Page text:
Steroids for lung cancer patients

Early on when taking these drugs (hormones), you can simplistically think of the medication as "supplementing" your body's own production of corticosteroids. With time, your body realizes you are getting all of the corticosteroids you need in pill or intravenous form, and your body sends a message to stop producing your own natural corticosteroids. If these drugs are suddenly stopped, you not only are not getting the prescription, but it can take a significant amount of time before your body realizes that it needs to make its own corticosteroids again.

AB - We have determined that a significant incidence of specific high affinity receptors for androgen (AR), estrogen (ER), and glucocorticoid (GR) is present in normal adult human lung and bronchogenic carcinoma cytosols. In contrast, a limited number of tumor cytosols bound progesterone. Binding characteristics for each class of steroid hormones were similar to those reported for other steroid-responsive normal and neoplastic tissues. ER was evenly distributed between squamous cell and adenocarcinoma cytosols with a slightly lower affinity, but higher content than normal lung. In normal lung, GR resolved into two distinct binding components based on affinity using a dextran-coated charcoal assay. AR in squamous cell carcinomas behaved in a similar manner. This was not observed when hydroxyapatite was used to separate bound from free ligand. When AR affinity and content were stratified on the basis of tumor grade in squamous cell carcinoma, the most undifferentiated tumors had a lower AR content and higher affinity. In contrast, there was no differentiation of AR content or affinity based on tumor grade in adenocarcinoma where AR also did not resolve into two distinct groups based on binding affinity. Although related to tumor grade, AR incidence and content were not related to stage of disease. In adenocarcinoma, initial results suggest GR affinity and content were inversely related to degree of tumor differentiation, while GR content was slightly lower in poorly differentiated squamous cell carcinomas. GR content in squamous cell carcinoma increased slightly between Stages I and II and declined significantly in Stage II patients. This was not observed in adenocarcinoma, where GR content appeared to increase with stage of disease. Our results suggest that a significant incidence of specific, high affinity receptors for estrogen, androgen, and glucocorticoid is present in nonsmall cell carcinomas of the lung, which could provide a useful starting point for examining whether steroids influence the natural history of selected bronchogenic carcinomas.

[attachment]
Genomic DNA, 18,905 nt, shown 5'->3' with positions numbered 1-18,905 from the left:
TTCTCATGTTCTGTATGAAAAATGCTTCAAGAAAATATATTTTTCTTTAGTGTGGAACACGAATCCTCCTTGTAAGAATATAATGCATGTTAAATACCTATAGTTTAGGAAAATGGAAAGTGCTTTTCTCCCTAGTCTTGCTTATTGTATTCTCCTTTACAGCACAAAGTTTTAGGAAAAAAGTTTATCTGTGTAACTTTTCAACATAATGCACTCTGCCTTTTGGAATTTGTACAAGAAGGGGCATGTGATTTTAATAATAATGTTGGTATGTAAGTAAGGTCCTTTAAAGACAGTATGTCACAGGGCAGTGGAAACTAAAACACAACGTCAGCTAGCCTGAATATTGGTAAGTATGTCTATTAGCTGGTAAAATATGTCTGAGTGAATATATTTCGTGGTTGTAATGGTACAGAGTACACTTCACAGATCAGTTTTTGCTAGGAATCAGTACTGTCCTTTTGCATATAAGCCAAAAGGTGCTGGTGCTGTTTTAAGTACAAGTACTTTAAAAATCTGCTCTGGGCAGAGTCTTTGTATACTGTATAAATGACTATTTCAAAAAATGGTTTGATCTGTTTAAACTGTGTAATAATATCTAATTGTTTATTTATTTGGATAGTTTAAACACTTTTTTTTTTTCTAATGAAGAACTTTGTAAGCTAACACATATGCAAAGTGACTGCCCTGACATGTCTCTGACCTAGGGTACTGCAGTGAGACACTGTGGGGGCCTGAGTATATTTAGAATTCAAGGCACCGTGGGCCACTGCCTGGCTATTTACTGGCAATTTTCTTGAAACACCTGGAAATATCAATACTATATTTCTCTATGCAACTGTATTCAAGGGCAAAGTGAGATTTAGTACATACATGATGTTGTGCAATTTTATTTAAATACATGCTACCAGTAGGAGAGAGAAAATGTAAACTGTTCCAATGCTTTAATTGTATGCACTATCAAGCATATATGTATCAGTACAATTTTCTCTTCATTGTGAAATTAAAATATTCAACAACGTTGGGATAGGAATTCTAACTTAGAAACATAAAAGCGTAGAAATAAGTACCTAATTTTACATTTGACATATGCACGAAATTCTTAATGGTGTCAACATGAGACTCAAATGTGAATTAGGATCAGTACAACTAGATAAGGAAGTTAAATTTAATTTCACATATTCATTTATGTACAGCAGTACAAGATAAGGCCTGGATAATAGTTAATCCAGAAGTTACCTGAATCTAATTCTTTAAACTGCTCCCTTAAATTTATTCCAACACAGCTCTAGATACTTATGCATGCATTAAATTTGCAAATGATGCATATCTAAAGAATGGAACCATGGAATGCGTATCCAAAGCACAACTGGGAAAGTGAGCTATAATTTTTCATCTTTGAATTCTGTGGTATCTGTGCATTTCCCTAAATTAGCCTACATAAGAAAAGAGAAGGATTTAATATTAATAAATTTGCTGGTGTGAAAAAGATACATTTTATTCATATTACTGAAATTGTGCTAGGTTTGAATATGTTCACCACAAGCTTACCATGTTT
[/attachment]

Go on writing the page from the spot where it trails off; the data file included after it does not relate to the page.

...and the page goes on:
Although pulmonary medicine only began to evolve as a medical specialty in the 1950s, William Welch and William Osler founded the 'parent' organization of the American Thoracic Society , the National Association for the Study and Prevention of Tuberculosis . The care, treatment, and study of tuberculosis of the lung is recognised as a discipline in its own right, phthisiology . When the specialty did begin to evolve, several discoveries were being made linking the respiratory system and the measurement of arterial blood gases, attracting more and more physicians and researchers to the developing field. [5]

Steroids for lung cancer patients

steroids for lung cancer patients


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